I originally posted this as a video on YouTube, but some people don’t or can’t watch a video under their given circumstances, so I’m going to be putting all my videos into blog posts so subscribers have a choice to read the content or view the content on YouTube.
The Golden Rule
One of my students who follow me on Twitter asked a good question. He said, “When I got my first club booking, the booker told me not to sit on the stool while doing material, she said it makes me relaxed on stage, which makes the audience relaxed. What she probably meant they would be too relaxed to laugh.
“Marc Maron makes it work on the stool. When should a comic take to the stool? Are certain types of comics better than others getting laughs sitting down? How does the audience react when a comic to a comic that sits? “
Well, okay, that’s not one question… that’s like five! But hey, let’s get to it. Right? Because if you have this question, I’m sure a lot of other people have this question.
First of all, let’s talk about the booker. The booker is in charge, right? The booker makes the call.
It’s the golden rule, man. He who has the gold makes the rule.
In this case, it appears that she who has the gold makes the rule. And if she wants you to stand and you’re capable of standing, well then stand!
Like, if you’re in a wheelchair, and the booker wants you to stand? Well, that’s a question for the Americans for Disabilities Act. And I think it’s a labor law violation. 🙂
But in this case, if the Booker asks you to stand, then stand.
The Audience is in Whatever State the Performer is In
There is something to be said for the idea of when you’re sitting down, the audience then kind of has relaxed energy, they’re not as jazzed up because you’re not moving around creating energy.
But that’s a perception thing.
And maybe the Booker made this rule due to experience on her part. So maybe she’s decided Hey, I want my comedians to stand.
There’s the old saying: “The audience is in whatever state the performer is in.”
And so, if there’s a part of you sitting down that feels like you’re losing energy, then the audience is going to respond in kind.
But you can still have energy while you’re sitting on the stool, it all depends on what’s coming from the inside, right.
So first of all, I think, to be able to really work the stool, you’ve got to have some experience, you have to be confident, you have to know that your jokes work, you have to know that you’re connecting with the audience.
The question is, is the material compelling? Are you able to still keep that audience interested in what you’re saying? If you can do that while sitting on the stool, that’s great!
Let’s take a look at a quick clip of Marc Marin, because you mentioned in your tweet that Marc Marin Marin makes it work on the stool. Yes, he does. He’s like the master of the stool. This guy can sit on the stool, and he still can be compelling and interesting. And just keep that audience right there in the palm of his hands the entire time. It’s almost like he sits on that stool and goes, “Okay, bring it in!” And now he’s gonna give us the big pep talk that’s going to inspire us to win the game.
So let’s take a quick look at Marc Maron owning the stool…
Do you notice how Marc Maron is just interesting and compelling? And his stories are still just keeping the audience’s attention? Because he’s right there, absolutely in the moment with the audience.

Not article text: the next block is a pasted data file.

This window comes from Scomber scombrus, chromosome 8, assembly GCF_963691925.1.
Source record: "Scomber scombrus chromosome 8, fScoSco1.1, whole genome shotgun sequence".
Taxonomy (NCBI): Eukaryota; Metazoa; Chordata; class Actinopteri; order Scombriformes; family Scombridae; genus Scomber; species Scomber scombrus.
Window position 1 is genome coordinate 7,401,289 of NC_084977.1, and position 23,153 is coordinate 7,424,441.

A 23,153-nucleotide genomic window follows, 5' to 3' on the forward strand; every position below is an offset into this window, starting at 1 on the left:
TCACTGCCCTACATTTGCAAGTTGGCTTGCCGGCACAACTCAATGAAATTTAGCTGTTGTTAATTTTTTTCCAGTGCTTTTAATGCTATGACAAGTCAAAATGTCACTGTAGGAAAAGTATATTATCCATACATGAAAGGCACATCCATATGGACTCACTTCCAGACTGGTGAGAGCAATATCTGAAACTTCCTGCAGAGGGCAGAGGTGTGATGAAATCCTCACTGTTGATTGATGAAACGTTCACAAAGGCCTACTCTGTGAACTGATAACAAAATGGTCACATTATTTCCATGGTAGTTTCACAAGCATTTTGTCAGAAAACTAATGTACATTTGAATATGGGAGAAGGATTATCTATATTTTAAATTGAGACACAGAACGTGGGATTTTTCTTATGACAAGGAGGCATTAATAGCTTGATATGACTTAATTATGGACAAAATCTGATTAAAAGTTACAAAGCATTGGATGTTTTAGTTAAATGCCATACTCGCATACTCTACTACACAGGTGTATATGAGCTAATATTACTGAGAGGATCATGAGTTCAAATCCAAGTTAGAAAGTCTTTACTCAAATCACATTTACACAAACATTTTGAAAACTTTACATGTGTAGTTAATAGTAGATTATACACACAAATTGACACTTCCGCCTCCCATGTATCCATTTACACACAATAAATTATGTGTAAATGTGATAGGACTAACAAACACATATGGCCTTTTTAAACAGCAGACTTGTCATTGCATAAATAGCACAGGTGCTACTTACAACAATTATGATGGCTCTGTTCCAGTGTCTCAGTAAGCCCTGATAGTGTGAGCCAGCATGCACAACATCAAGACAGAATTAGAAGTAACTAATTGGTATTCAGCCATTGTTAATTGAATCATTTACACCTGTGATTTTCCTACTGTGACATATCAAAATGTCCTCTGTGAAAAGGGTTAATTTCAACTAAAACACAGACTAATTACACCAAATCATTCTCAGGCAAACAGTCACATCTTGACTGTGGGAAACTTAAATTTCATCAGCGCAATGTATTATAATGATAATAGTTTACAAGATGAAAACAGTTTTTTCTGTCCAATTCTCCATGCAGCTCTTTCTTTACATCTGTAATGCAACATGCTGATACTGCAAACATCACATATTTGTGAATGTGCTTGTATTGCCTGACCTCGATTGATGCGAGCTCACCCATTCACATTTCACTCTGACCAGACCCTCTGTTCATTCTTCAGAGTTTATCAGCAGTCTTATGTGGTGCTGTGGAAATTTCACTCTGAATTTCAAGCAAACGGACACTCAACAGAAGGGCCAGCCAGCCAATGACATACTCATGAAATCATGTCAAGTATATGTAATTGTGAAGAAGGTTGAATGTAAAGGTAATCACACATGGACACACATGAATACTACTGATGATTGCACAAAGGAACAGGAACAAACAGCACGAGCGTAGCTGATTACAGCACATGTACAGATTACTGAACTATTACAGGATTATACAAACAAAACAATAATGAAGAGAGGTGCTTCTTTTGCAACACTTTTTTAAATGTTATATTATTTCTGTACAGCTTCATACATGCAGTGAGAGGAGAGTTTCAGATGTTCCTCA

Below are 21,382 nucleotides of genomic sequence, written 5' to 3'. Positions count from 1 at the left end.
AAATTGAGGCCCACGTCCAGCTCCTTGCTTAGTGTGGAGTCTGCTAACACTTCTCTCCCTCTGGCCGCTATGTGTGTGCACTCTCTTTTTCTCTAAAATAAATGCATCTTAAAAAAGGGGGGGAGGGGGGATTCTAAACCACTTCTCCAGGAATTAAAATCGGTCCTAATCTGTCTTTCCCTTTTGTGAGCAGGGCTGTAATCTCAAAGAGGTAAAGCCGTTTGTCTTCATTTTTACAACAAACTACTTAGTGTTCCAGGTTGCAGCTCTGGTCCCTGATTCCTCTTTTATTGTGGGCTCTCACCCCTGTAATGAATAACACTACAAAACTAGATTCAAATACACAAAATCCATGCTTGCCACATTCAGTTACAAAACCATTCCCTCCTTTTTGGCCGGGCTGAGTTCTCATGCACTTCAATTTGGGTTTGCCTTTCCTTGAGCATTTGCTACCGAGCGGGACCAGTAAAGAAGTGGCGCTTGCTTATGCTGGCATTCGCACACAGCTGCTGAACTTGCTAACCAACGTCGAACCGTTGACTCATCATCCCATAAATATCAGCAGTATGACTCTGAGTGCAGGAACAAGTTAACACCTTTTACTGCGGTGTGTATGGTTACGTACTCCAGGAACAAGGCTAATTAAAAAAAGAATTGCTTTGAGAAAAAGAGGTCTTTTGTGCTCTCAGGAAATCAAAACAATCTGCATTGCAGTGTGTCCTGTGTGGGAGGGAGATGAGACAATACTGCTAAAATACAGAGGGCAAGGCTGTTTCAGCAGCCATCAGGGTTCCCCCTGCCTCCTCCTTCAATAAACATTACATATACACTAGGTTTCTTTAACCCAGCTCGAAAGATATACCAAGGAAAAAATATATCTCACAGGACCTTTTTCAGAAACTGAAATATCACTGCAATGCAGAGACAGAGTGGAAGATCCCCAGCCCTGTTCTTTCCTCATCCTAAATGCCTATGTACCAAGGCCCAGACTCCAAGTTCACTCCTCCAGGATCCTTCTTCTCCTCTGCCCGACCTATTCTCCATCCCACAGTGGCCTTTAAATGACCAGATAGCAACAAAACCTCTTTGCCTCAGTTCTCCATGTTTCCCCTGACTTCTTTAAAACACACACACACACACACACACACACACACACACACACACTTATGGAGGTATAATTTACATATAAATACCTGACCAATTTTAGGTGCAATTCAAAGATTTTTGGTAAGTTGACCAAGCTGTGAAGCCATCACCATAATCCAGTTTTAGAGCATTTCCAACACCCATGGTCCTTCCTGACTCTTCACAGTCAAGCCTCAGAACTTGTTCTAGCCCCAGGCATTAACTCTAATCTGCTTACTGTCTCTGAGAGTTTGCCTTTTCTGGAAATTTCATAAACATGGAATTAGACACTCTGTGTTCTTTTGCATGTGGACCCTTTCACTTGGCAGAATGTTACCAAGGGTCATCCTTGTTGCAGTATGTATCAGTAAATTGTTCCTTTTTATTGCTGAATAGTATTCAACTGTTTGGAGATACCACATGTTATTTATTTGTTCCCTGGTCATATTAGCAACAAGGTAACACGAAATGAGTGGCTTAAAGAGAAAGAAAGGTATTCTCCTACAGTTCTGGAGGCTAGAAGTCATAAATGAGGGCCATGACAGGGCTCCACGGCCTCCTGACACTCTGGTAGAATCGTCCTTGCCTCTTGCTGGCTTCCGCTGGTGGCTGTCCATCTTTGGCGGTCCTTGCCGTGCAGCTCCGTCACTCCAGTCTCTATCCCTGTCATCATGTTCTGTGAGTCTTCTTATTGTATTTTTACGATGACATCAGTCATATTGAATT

His vocal inflections are changing with every minute inspiration he gets, right?
He’s not reciting material.
He’s talking to the audience. He just has that compelling banter, right?
I’m going to say something and I want you to write this down:
Stand-up comedy is a conversation.
I’ve said this countless times. And you have to have that conversation with the audience and be absolutely present with that audience, not in your head reciting material.
A conversation is talking AND listening to your audience. And that is where timing comes from.
That’s why he’s able to captivate that audience the entire time he’s talking. The audience pays attention all the way through. They’re hanging on every single word as he delivers the material.
Because when we talk, there’s the rise and fall, we have tension, and we have release points, and he hits all of them.
He also uses structure in that three-way build-up that he did to get that laugh.
So Marc Maron is not only a master conversationalist, he’s also a comedian who knows how to write a joke. And because he knows how to write a joke, his stories automatically take on the structure that gets the laugh.
Marc Maron has been doing it for 40 years. So he gets on stage with absolute confidence. Marc Maron knows every step of the way, what’s getting the laugh.
So when those laughs occur, they occur because Maron is using a structure to land that joke.
Like when he hits us with the irony in the line, “… and fascism we’re finding,” his vocal inflections are what communicate that irony to the audience.
It doesn’t just happen. He KNOWS it’s going to happen.
When to Take to the Stool
When should a comic take to the stool? Well, number one, when you have that, that ultra confidence that Marc Maron has because you know how to deliver a joke, you know, that these jokes with high odds are going to get a laugh.
George Carlin said when he knew with 98% accuracy, that a joke was going to get a laugh before he took the stage. That’s high confidence. So Carlin could take the stage and own a stool if he chose to sit, he was always so super present with that audience. He was ever in his head.
The moment you get into your head, you detach from that audience.
Remember, human beings connect through emotion.
So you can still be on a stage and still be as compelling as you are when you’re standing up.
In essence, whether or not you can pull off a good show has nothing to do with the stool, it has to do with whether or not you have the ability to keep the audience captivated throughout your performance.